4A. 'For ought we know is no reason which can support the conclusion which the learned judge has recorded. It is difficult for us to appreciate how a suit filed by some heirs of a tenant against the landlord is not maintainable in absence of some other heirs when the rights of the latter mentioned group of heirs have already been decided upon in an earlier litigation. In fact, in the earlier suit filed by the landlord against some of the heirs, the latter represented the estate of the deceased tenant (vide (i) N. K. Mohd. Sulaiman Sahib v. N. C. Mohd. Ismail Saheb, AIR 1966 SC 792, and (ii) Haribar Prasad Singh v. Balmiki Prasad Singh, AIR 197 5 SC 733) and the decree passed therein would be a perfectly valid decree binding the estate of the deceased tenant. Even in light of the language used in Section 5(11)(c) of the Bombay Bent Act, it is difficult to uphold the view that a valid and binding decree can be passed against the estate of the deceased tenant only when all the heirs of the deceased tenant are on record. That section does not introduce any exception to the general rule that a decree passed against a person binds him though it may not bind others. Therefore, it does not necessarily mean that Saraswati whose rights had been adjudicated upon in an earlier litigation between her and, her landlord was a necessary party to the suit filed by two sons of Kashiram.
5. It has been laid down by the Supreme Court in Udit Narain Singh Malpaharia v. Addl. Member, Board of Revenue, Bihar AIR 1963 SC 786, 'A necessary party is one without whom no order can be made effectively; a proper party is one in whose absence an effective order can be made but whose presence is necessary for a complete and final decision on the question involved in the proceeding.' In the instant case, rights of Thakorebhai had already been decided in an earlier suit between him and his landlord Malangbhai. Thereafter Pravinchandra filed a suit against Malangbhai in respect of the suit premises which was lost. The present suit has been filed by Thakorebhai's wife and mother for a declaration that they have been the tenants in respect of the suit premises in their own rights. It is difficult for us to imagine how Thakorebhai is a necessary party after his rights in the earlier suit have been finally adjudicated upon. Applying the test which the Supreme Court has laid down in the case of Udit Narain Singh (supra), we are of the opinion that a declaratory decree in favour of the plaintiffs-Dhankorben and Chandrakantaben----can be passed by the Court even in absence of Thakorebhai whose rights were adjudicated upon long back, In order to hold that Dhankorben and Cbandrakantaben have been tenants in their own rights in respect of the suit premises, Thakorebhai whose rights have been decided is not at all a necessary party. In our opinion, therefore, Sudhakar Kashiram's case (1972) 13 Guj LR 536 (supra) does not lay down the correct principle. In our opinion, where the rights of a person have been finally adjudicated upon in an earlier litigation, his presence in a subsequent litigation in respect of the same property against the same owner by some one else is not at all necessary because, in his absence, relief to such persons against the owner of the property can be effectively given. The learned appellate judge was, therefore, in error in allowing the application made by Chandrakantaben and Dhankorben, setting aside the decree and remanding the suit to the trial Court. In our opinion, he ought to have rejected that application.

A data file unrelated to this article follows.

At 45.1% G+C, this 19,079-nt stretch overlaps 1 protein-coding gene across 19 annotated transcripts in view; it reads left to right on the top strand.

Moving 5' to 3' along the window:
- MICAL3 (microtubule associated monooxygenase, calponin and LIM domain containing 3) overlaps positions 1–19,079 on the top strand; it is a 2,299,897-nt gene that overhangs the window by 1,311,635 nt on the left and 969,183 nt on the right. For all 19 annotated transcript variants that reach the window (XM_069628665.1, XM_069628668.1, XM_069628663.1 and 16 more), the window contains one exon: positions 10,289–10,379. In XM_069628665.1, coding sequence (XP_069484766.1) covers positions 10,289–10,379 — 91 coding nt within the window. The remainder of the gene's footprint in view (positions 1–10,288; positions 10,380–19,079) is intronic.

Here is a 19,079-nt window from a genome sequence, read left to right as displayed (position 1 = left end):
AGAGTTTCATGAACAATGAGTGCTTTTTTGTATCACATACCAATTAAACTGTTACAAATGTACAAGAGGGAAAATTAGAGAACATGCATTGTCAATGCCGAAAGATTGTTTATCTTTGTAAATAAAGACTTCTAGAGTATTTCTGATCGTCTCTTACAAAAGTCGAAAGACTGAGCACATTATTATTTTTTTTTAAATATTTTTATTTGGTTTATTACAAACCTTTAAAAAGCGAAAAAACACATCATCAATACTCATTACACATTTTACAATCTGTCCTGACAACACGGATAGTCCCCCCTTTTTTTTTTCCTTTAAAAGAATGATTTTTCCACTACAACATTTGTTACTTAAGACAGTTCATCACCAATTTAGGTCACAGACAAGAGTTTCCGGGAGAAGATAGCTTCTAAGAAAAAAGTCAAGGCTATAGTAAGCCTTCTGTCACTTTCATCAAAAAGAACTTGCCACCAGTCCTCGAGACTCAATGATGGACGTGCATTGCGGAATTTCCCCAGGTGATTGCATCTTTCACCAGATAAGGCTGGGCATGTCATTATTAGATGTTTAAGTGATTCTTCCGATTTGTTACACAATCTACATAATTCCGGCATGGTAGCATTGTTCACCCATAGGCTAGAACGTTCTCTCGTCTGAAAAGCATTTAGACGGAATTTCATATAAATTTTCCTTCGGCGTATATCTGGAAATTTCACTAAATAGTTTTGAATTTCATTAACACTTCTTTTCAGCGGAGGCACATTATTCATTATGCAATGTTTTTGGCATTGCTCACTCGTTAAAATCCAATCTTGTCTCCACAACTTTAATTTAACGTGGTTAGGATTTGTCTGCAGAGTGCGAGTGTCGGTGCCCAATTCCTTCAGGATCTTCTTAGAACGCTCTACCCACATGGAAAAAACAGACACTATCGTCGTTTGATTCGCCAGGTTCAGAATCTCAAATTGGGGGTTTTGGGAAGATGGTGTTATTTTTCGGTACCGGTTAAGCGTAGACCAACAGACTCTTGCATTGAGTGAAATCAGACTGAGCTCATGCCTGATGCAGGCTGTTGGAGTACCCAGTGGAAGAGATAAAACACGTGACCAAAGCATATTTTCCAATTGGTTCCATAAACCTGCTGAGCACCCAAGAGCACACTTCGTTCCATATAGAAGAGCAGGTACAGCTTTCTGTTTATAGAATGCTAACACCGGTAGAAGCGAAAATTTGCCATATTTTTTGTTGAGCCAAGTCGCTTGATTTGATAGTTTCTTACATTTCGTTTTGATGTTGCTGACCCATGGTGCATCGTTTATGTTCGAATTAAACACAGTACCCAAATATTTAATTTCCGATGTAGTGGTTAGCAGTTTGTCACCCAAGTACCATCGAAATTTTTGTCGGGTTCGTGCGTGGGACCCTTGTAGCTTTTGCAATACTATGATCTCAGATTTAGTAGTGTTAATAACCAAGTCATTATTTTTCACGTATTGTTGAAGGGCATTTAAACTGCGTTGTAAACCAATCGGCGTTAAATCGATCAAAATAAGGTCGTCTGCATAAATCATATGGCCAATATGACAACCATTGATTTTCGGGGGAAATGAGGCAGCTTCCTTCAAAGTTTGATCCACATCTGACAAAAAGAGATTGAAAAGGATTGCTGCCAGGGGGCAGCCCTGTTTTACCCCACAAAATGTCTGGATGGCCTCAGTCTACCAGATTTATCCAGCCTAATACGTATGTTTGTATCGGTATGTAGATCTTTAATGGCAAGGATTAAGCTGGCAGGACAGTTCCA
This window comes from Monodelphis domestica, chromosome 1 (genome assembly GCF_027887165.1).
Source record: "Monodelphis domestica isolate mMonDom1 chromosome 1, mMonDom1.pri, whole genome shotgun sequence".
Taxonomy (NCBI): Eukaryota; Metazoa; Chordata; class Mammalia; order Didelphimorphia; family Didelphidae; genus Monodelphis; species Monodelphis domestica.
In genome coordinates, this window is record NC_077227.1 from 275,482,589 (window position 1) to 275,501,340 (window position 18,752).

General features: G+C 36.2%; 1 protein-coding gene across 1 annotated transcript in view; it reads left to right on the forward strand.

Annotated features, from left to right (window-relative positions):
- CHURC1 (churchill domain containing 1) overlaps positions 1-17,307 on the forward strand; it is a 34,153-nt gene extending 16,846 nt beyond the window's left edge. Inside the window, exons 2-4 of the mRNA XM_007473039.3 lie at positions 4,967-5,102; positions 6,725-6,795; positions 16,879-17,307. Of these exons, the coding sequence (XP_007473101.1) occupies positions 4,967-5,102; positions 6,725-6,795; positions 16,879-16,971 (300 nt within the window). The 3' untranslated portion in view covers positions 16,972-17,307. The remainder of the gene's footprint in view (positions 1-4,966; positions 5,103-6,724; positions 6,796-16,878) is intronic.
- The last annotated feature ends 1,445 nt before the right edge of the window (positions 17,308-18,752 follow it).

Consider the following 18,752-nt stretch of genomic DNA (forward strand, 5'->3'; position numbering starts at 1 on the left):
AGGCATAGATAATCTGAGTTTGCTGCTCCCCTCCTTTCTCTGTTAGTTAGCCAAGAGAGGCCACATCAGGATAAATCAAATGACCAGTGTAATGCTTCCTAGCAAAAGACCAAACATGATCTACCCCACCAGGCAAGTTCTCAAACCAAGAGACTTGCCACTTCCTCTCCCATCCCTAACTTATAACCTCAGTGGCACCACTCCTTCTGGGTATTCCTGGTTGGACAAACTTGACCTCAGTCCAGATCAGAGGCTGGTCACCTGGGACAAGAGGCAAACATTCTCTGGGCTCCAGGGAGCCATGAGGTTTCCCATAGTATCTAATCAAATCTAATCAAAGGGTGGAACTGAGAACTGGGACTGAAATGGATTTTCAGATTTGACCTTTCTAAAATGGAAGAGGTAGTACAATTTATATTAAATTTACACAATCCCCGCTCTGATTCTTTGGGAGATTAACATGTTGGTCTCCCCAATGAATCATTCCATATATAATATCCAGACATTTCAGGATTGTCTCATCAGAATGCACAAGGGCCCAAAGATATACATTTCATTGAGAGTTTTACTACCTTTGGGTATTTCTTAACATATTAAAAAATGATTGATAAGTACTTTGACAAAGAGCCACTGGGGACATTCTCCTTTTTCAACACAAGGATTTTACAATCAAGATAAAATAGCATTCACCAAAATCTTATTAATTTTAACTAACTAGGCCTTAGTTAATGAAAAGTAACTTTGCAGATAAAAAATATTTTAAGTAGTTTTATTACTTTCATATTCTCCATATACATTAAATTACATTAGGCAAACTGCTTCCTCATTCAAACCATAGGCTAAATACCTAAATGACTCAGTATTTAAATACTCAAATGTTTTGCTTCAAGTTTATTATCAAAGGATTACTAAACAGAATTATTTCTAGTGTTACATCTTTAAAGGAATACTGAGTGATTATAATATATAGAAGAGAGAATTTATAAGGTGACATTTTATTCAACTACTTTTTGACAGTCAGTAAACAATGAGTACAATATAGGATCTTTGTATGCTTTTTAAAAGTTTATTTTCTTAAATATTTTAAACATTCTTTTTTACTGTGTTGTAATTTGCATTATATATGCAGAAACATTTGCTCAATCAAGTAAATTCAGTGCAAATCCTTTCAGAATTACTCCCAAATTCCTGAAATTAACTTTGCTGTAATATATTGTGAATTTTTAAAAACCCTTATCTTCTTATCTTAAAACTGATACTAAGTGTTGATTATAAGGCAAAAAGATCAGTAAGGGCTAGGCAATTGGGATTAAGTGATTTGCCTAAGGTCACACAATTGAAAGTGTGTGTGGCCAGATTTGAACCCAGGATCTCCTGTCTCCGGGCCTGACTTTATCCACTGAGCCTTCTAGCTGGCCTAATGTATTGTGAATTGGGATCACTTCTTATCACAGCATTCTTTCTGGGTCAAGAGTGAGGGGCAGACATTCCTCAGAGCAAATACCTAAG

6. In the result, we allow this revision application, set aside the order of remand made by the learned appellate judge, reject the application made by Dhankorben and Chandrakantaben for amending the plaint, restore the decree passed by the trial Court and remand the appeal to the learned appellate judge with a direction that he shall finally decide the appeal on merits in accordance with law.
7. The litigation between the parties has been pending for 18 years. We, therefore, direct that the learned appellate judge shall finally decide the appeal within one month from the receipt of the writ of this Court.
8.Rule is made absolute with costs,
9. Revision allowed.